Wasted Honor -

Carl R. ToersBijns is the author of the Wasted Honor Trilogy [Wasted Honor I,II and Gorilla Justice] and his newest book From the Womb to the Tomb, the Tony Lester Story, which is a reflection of his life and his experiences as a correctional officer and a correctional administrator retiring with the rank of deputy warden in the New Mexico and Arizona correctional systems.

Carl also wrote a book on his combat experience in the Kindle book titled - Combat Medic - Men with destiny - A red cross of Valor -

Carl is considered by many a rogue expert in the field of prison security systems since leaving the profession. Carl has been involved in the design of many pilot programs related to mental health treatment, security threat groups, suicide prevention, and maximum custody operational plans including double bunking max inmates and enhancing security for staff. He invites you to read his books so you can understand and grasp the cultural and political implications and influences of these prisons. He deals with the emotions, the stress and anxiety as well as the realities faced working inside a prison. He deals with the occupational risks while elaborating on the psychological impact of both prison worker and prisoner.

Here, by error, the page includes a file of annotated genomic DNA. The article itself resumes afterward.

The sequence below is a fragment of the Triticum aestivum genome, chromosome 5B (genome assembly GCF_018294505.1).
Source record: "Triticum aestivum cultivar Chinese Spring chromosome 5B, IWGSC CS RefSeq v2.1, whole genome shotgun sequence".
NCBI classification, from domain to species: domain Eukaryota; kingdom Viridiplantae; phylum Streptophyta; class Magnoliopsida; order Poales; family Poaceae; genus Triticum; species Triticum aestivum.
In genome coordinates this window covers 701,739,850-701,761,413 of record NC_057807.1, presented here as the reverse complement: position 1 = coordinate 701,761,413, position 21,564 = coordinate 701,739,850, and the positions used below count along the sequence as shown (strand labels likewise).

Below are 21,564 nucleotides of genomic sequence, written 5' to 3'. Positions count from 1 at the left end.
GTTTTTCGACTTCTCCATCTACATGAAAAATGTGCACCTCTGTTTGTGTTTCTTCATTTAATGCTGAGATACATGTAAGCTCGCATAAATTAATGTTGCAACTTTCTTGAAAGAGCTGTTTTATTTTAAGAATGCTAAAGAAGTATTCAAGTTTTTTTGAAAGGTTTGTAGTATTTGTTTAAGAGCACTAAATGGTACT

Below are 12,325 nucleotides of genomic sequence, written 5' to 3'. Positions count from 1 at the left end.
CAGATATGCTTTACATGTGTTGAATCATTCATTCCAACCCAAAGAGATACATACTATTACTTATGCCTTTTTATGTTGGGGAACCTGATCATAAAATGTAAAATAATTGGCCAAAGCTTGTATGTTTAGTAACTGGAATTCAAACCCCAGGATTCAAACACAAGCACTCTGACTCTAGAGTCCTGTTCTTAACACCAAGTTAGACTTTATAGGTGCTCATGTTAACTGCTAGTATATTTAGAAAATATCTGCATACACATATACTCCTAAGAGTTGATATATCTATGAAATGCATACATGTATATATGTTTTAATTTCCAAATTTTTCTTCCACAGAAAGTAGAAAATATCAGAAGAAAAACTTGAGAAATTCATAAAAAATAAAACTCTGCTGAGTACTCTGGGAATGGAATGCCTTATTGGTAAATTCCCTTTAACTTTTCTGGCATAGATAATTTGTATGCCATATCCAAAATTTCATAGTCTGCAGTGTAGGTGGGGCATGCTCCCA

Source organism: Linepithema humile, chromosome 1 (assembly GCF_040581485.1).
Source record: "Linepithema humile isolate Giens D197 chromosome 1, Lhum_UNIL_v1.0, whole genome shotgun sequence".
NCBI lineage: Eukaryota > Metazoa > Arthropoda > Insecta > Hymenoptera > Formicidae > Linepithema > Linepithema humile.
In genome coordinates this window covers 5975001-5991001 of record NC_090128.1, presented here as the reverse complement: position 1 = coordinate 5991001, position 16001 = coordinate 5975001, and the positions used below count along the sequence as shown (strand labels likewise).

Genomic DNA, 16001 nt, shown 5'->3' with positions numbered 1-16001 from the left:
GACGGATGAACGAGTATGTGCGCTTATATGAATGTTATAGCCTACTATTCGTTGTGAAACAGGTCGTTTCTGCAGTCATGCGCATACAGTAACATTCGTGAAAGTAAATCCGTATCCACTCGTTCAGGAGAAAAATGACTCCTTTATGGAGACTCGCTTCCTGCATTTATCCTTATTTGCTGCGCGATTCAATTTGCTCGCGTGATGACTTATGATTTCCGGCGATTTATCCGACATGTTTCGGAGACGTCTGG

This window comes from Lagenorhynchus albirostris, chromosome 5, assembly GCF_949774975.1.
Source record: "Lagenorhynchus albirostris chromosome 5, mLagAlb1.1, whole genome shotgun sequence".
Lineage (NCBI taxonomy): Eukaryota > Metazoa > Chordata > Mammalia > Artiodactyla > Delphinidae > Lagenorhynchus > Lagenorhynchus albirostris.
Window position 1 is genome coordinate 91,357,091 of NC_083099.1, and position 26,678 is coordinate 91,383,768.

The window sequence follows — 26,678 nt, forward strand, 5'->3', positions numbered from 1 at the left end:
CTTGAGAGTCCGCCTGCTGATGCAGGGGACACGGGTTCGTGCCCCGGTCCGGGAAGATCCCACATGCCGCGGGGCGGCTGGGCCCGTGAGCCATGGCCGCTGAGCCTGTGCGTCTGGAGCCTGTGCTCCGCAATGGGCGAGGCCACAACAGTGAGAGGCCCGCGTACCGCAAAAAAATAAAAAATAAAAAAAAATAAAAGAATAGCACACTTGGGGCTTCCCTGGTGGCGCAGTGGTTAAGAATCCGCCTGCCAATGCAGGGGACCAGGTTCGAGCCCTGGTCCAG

His most recent book, Gorilla Justice, is an un-edited raw fictional version of realistic prison experiences and events through the eyes of an anecdotal translation of the inmate’s plight and suffering while enduring the harsh and toxic prison environment including solitary confinement.

Carl has been interviewed by numerous news stations and newspapers in Phoenix regarding the escape from the Kingman prison and other high profile media cases related to wrongful deaths and suicides inside prisons. His insights have been solicited by the ACLU, Amnesty International, and various other legal firms representing solitary confinement cases in California and Arizona. He is currently working on the STG Step Down program at Pelican Bay and has offered his own experience insights with the Center of Constitutional Rights lawyers and interns to establish a core program at the SHU units. He has personally corresponded and written with SHU prisoners to assess the living conditions and how it impacts their long term placement inside these type of units that are similar to those in Arizona Florence Eyman special management unit where Carl was a unit deputy warden for almost two years before his promotion to Deputy Warden of Operations in Safford and Eyman.